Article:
A large number of our regular attenders were out of town, so we welcomed a few new faces to make up for it!  They fit right in.  Rabbit-trailing like pros.  *wink*  It's a beautiful thing.  Balancing fellowship with jabbering and managing to fit a meaning discussion about the book in as well. 

We talked about the characters and their voices.  We talked about racism, self-esteem, social dynamics, and choices.  We talked about the bravery of Skeeter and her friends.  And we talked about how sometimes the brave thing and the right thing may cause waves, but leave things pretty much unchanged, and yet somehow still be the right thing to do.  (That was actually something that bothered me a little bit.  How nothing was really different at the end of the book.) We talked about how class distinctions in any form don't have to be inherently degrading.  And we talked about how these issues, prejudices, and mindsets might be reinterpreted in the years to come.  Will we be able to recognize flawed thinking and injustice when we see it?  Will we have the courage to listen, to stand up, and to tell the meaningful story...even if there's a chance it won't change anything?  I enjoyed listening to Anna and Lynn share stories about the beautiful houses of West Annapolis and the families that make homes.  Good discussion indeed.

And of course there was chocolate pie for all.  No extra ingredients included of course!

So...Lynn and Anna, welcome!  Erinn and Amanda, thanks for holding down the fort.  Everyone else, you were missed.  I hope to see you soon.

Next up:  The Hunger Games by Suszanne Collins.

Wednesday, June 16, 2010

In My Hands by Irene Opdyke

This month's gathering marked a first for me:  it was the first time I hadn't read the book.  (Shame on me!)  In my defense, I honestly thought I was going to miss the meeting.  I loaned my copy out to one of the other girls.  I made arrangements for us to meet at Panera Bread instead of our normal living room.  I was resigned to my fate. And then my hindrance dissapeared and I happily joined everyone for the discussion. All I have to say is this: Thank goodness that this book was based on a real life!  I was able to do some research on the real facts of Irene Opdyke's life (the truth really is better than fiction), and I was able to engage in the conversation.

What a woman!  Her story gave us so much to talk about.  How much a person can change in 5 years.  How some people become heroes and legends by simply responding to the situations in front of them.  It could be said that all Irene did was rise to the opportunity.  But we talked about how there are thinkers, and there are doers.  Some people would have weighed and pondered and re-weighed every consequence.  Irene just looked at things and said, "this is what I can do." 

We talked about hard choices.  About how sometimes people are forced into supporting a system they don't agree with.  How does a person deal with that?  Respond to it?  Fight the system even while 'supporting' it? 

One of our amusing side conversations was on languages.  Irene knew a few, and her friend (fiance was it?) knew several more.  Most of us were lamenting that we are still fighting to learn a second.  But then we decided to divide up the globe, so no matter where we travel someone will know the local tongue.  (Krisitn has Spanish and she'll have to take Portuguese for the team, Erinn has Russian, Mandie has German, I'm all about Arabic and Hindi....).  How is this a bad plan?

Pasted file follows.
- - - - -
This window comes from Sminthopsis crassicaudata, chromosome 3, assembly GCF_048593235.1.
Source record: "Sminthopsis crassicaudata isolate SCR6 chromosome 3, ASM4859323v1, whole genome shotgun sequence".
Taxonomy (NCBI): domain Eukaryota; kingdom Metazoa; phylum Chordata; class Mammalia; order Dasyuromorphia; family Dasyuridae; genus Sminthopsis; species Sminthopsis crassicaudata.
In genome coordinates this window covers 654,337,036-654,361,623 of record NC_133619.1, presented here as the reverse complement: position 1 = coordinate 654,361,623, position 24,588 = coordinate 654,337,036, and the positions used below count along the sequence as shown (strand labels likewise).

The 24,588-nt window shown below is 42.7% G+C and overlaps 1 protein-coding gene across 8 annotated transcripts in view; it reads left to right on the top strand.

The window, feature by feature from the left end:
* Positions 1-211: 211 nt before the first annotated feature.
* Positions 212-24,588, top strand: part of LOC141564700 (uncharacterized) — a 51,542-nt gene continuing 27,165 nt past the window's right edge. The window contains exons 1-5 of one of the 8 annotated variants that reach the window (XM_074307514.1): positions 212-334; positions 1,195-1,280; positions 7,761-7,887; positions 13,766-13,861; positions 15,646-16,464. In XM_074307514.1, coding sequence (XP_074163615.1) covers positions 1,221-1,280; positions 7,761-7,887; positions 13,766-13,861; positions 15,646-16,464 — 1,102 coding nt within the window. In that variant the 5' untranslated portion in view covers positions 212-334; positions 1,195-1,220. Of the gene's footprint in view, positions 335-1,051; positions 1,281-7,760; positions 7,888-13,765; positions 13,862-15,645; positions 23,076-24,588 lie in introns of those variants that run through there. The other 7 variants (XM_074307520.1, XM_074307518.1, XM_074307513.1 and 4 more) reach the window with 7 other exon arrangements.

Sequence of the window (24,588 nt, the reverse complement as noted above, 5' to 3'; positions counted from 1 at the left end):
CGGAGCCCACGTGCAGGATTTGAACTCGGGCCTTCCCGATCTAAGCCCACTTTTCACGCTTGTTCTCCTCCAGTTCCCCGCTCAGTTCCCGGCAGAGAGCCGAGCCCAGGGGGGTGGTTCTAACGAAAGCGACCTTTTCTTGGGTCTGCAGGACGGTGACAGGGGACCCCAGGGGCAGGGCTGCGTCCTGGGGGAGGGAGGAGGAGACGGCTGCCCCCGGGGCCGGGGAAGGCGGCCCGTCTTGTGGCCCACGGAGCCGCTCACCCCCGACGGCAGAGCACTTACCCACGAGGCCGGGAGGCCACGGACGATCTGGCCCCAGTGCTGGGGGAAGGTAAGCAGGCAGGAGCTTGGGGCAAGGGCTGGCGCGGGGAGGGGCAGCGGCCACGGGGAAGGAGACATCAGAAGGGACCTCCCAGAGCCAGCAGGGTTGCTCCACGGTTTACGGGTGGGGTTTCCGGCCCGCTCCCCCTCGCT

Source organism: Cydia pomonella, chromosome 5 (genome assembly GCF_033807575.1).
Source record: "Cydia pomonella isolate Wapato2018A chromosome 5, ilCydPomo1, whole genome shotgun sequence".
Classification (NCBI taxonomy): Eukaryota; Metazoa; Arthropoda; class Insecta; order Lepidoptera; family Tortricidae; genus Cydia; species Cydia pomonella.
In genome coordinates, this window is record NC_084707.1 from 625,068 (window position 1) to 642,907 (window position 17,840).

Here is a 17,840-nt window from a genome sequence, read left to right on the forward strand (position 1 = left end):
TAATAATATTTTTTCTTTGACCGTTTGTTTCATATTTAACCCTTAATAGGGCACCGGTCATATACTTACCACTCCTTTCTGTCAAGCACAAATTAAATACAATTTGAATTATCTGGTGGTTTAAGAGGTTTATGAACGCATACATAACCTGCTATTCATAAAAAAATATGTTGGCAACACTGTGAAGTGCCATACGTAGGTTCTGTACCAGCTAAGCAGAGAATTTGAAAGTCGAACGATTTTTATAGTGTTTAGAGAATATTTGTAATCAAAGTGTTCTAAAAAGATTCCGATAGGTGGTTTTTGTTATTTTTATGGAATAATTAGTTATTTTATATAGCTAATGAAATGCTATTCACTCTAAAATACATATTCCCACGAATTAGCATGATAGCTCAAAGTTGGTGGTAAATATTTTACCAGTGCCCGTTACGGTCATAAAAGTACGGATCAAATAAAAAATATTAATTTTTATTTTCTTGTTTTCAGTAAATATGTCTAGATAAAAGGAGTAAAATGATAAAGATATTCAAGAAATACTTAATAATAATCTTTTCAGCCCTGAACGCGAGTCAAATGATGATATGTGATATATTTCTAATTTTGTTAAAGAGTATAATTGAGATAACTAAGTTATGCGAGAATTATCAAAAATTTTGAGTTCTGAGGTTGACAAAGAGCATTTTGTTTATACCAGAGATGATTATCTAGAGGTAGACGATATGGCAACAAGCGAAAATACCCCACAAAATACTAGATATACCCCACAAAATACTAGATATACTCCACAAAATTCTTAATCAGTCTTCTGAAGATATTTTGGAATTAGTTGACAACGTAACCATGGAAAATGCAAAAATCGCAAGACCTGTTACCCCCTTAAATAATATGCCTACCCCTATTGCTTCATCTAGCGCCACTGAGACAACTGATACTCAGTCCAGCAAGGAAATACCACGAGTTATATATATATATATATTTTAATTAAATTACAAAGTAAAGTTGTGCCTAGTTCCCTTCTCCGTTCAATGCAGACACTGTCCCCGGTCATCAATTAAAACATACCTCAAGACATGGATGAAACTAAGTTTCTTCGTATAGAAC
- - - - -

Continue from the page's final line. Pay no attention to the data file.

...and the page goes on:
I'm looking forward to actually finishing this book.  From what I understand, this book is very easy to read.  It's inspiring.  It's true.  And it's worth keeping around.  It was a delightful way to end our WWII theme on a hopeful note, and we highly recommend this book to others.

Up Next:  The Help by Kathryn Stockett

Monday, May 24, 2010

The Man in the High Castle by Philip K. Dick

This month, we continued with our theme and decided to read Dick's Hugo Award-winning 1962 alternative history, which considers the question of what would have happened if the Allied Powers had lost WWII.

Of the four people who came to the meeting, only one had read the book completely.  One was nearly done and finished the last 20 pages during our discussion.  One had only attempted a few chapters.  And one wasn't able to start at all (though she brought amazing cupcakes.  All is forgiven. *grin*).

For all the praise this book is given, we all thought it was dry, uninteresting, a bit disjointed, and...strange.  Even by the end of the novel, the reader still has large questions about what Dick was trying to communicate.  We chatted for a while about the different voice Dick tried to portray for different parts of the country -- based on whether the states had been controlled by Japan or Germany after the war.  We chatted about the use/misuse of the I Ching throughout the book's plot.  We chatted about some of the main characters.

And then we abandoned the strange book and played Dutch Blitz while we watched Glee.

Dutch Blitz is a card game that is part Solitaire, part Skip-Bo, part Speed, and part "Egyptian Rat Screw."  The latter is what makes my sister so dangerous.  She didn't join the Dutch Blitz game until the 4th or 5th round, but when she did she proceeded to stomp us.  Soundly.  (Which was mostly ok.  Grrr.  *wink*)

Imagine all that insanity with Glee as a backdrop.  For one of us, it was her first Glee episode ever.  She started out looking at us like we were all insane.  "What?" And ended by laughing with delight that Neil Patrick Harris would guest star on an upcoming episode. "What?!"

Good times (and delicious cupcakes) were had by all.

Next month we will conclude our WWII theme with the book:  In My Hands:  Memories of a Holocaust Rescuer by Irene Opdyke.